It’s important to speak to your vet to rule out and treat any medical issues, then take a look at their litter box and other environmental factors to identify the cause of their stress. Once the problem is identified and resolved, most cats go on to return to their normal toileting habits inside the litter box.

Also Read: How To Stop A Cat From Peeing On The Carpet

Frequently Asked Questions

How can I tell if my cat is spraying or urinating?

Cats usually spray on vertical surfaces and eliminate a smaller volume of urine than when they are just peeing. Spray will also have a particularly pungent smell compared to urine. Unneutered male cats typically will spray.

Why is my cat peeing on things?

Cats pee on things when they have a medical problem such as a urinary tract infection, when they are stressed, or if there is a problem with their litter box.

How do I stop my cat from peeing on things?

Never punish your cat for peeing around your home. You can make some changes to the environment to reduce stress, keep their routine consistent, and maintain good litter box hygiene. Any medical problems will need to be treated appropriately by a vet.

View Sources
Cats.com uses high-quality, credible sources, including peer-reviewed studies, to support the claims in our articles. This content is regularly reviewed and updated for accuracy. Visit our About Us page to learn about our standards and meet our veterinary review board.
  1. https://www.aspca.org/pet-care/cat-care/common-cat-behavior-issues/urine-marking-cats

  2. https://www.hillspet.co.uk/health-conditions/cat/cat-urinary?gclid=CjwKCAjw__ihBhADEiwAXEazJnmqh8sQS1qIhr1XB08GhZkD-HXdR4zzFD-D_MUSKZOm7NiQMuq3DhoC3gUQAvD_BwE&gclsrc=aw.ds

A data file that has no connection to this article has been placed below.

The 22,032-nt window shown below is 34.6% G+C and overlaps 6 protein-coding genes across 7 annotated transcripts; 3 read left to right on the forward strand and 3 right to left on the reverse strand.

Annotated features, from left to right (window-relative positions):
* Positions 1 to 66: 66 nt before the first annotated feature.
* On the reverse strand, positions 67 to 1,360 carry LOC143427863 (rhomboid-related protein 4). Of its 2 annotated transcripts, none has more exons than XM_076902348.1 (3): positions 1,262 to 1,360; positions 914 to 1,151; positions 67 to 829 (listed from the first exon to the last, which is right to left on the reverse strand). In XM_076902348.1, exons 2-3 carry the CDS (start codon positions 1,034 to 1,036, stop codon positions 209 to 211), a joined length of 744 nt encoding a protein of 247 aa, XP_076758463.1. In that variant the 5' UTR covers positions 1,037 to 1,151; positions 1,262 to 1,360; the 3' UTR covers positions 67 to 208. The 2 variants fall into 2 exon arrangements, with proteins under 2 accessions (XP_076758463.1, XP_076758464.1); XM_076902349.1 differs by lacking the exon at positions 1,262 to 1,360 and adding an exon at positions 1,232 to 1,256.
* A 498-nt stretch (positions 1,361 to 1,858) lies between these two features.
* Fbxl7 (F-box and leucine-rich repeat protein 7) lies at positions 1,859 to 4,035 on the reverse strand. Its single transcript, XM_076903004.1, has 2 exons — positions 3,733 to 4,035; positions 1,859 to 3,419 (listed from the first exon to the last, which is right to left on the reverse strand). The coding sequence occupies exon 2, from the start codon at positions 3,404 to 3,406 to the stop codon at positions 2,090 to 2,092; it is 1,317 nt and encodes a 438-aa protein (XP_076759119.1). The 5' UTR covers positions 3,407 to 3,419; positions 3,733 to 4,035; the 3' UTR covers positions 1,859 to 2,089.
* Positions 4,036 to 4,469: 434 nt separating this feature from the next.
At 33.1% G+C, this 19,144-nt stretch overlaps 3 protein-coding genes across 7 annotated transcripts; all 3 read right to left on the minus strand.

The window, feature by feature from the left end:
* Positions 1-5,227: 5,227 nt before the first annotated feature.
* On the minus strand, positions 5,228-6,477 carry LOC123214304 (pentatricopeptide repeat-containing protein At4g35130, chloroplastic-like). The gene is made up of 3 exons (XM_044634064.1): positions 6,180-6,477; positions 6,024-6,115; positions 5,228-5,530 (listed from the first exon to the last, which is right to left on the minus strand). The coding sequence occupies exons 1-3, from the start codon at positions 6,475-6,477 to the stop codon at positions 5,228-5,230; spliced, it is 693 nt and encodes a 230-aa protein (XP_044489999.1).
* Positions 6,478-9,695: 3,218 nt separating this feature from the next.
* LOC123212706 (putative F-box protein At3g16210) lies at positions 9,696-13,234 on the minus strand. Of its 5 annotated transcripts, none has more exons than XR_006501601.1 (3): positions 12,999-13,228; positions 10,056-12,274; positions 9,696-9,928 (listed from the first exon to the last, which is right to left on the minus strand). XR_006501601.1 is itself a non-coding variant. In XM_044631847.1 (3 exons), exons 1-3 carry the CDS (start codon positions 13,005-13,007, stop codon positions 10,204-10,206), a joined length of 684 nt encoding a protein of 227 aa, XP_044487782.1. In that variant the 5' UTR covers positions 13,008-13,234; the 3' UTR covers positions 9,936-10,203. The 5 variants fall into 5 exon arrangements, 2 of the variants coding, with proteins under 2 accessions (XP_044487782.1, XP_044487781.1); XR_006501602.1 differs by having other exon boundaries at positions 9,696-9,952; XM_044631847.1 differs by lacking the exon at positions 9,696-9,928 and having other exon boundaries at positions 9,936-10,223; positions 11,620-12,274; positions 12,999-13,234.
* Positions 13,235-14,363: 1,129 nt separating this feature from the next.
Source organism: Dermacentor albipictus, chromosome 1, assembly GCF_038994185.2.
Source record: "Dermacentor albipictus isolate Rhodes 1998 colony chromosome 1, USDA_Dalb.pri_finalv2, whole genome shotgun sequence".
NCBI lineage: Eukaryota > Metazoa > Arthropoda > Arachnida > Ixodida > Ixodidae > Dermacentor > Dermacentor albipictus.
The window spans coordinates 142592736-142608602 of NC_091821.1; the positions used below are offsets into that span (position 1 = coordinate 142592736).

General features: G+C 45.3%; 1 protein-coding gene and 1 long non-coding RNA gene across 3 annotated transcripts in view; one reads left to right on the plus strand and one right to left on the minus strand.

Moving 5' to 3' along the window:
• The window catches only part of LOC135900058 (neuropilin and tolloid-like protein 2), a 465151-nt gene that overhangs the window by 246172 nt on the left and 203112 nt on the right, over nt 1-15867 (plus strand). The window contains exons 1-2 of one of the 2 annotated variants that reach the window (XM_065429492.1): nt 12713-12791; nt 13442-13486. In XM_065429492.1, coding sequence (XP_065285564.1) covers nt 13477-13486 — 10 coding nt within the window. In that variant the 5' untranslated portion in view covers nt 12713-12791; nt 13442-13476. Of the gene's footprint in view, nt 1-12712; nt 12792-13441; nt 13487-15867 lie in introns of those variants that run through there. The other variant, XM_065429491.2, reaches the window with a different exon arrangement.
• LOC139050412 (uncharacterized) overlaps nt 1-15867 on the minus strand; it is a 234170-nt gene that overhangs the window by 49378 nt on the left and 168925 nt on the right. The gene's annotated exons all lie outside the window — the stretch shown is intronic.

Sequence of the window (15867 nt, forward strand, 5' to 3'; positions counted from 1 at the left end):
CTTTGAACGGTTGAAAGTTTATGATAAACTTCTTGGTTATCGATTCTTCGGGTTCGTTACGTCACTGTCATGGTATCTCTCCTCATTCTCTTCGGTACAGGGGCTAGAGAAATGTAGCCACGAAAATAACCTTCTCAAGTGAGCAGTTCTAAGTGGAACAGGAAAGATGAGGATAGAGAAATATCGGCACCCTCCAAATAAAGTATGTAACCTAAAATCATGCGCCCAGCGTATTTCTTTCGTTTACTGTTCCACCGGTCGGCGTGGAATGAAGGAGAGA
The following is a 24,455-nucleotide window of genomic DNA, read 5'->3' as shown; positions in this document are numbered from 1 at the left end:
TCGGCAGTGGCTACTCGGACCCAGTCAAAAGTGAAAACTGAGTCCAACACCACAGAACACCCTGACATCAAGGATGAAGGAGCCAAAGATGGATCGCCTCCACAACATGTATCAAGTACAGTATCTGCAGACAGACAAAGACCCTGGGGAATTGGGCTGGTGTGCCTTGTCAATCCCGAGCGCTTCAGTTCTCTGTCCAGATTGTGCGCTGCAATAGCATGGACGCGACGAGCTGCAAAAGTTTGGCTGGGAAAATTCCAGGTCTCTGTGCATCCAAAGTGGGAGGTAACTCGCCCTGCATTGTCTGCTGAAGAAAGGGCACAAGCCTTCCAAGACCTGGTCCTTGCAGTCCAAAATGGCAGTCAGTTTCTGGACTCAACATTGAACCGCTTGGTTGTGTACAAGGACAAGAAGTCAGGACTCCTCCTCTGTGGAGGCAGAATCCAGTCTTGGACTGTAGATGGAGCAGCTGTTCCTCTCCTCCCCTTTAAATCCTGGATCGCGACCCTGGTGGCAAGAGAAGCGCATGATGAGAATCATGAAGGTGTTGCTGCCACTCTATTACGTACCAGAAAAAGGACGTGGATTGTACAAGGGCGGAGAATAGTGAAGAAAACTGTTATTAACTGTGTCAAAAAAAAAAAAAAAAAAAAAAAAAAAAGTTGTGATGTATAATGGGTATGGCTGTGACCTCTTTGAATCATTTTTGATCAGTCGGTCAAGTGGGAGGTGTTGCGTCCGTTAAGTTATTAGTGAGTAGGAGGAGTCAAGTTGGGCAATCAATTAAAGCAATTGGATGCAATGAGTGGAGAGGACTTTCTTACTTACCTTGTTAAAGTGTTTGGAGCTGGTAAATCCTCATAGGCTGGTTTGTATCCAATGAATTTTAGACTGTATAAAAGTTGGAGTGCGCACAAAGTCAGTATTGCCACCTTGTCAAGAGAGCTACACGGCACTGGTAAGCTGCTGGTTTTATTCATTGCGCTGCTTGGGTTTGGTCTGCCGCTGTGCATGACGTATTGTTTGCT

3. https://www.cats.org.uk/cats-blog/why-is-my-cat-urinating-so-often?gclid=CjwKCAjw__ihBhADEiwAXEazJu3vjGK5tLJ8-Qfay8M12c4MIEzUA6FIB5pvXvJuY7OKsNXcgQeXJRoCvYcQAvD_BwE

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About Dr. Holly Anne Hills BVMEDSCI MRCVS

Holly has worked as a small animal vet in several clinics across the UK and has taken short breaks to volunteer in India and the Caribbean working with street dogs. Her interests are in surgery, caring for geriatric patients, and client education. She writes behavior and nutrition articles for Cats.com.

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3 thoughts on “Why Do Cats Pee on Things? 5 Possible Reasons”

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  1. Robert E Foust


  2. Janet Schminkey

    We have 2 altered males from different mothers who are very territorial. In spite of being neutered they still pee to mark territory. Both have been seen by our veterinarian and cleared of any illness. We’ve tried everything you mentioned but nothing has kept them from peeing. It seems to always be on certain walls, plastic totes, and even a leather chair. The one peed on me one time. Territorial and marking and we can’t stop it. They are our kids so we just clean it up well with a bacterial/enzyme cleaner and run 3 air purifiers in our home.

    1. small mallory photoMallory Crusta

      Ugh, I know that must be frustrating, but it’s great for you to be so laid-back and let your cats be who they are. Do the two cats have all of their own separate resources? Separate bowls, water fountains, beds, etc.? Are they at a decent distance from one another? Are there any other cats in the home or neighborhood who may be threatening them?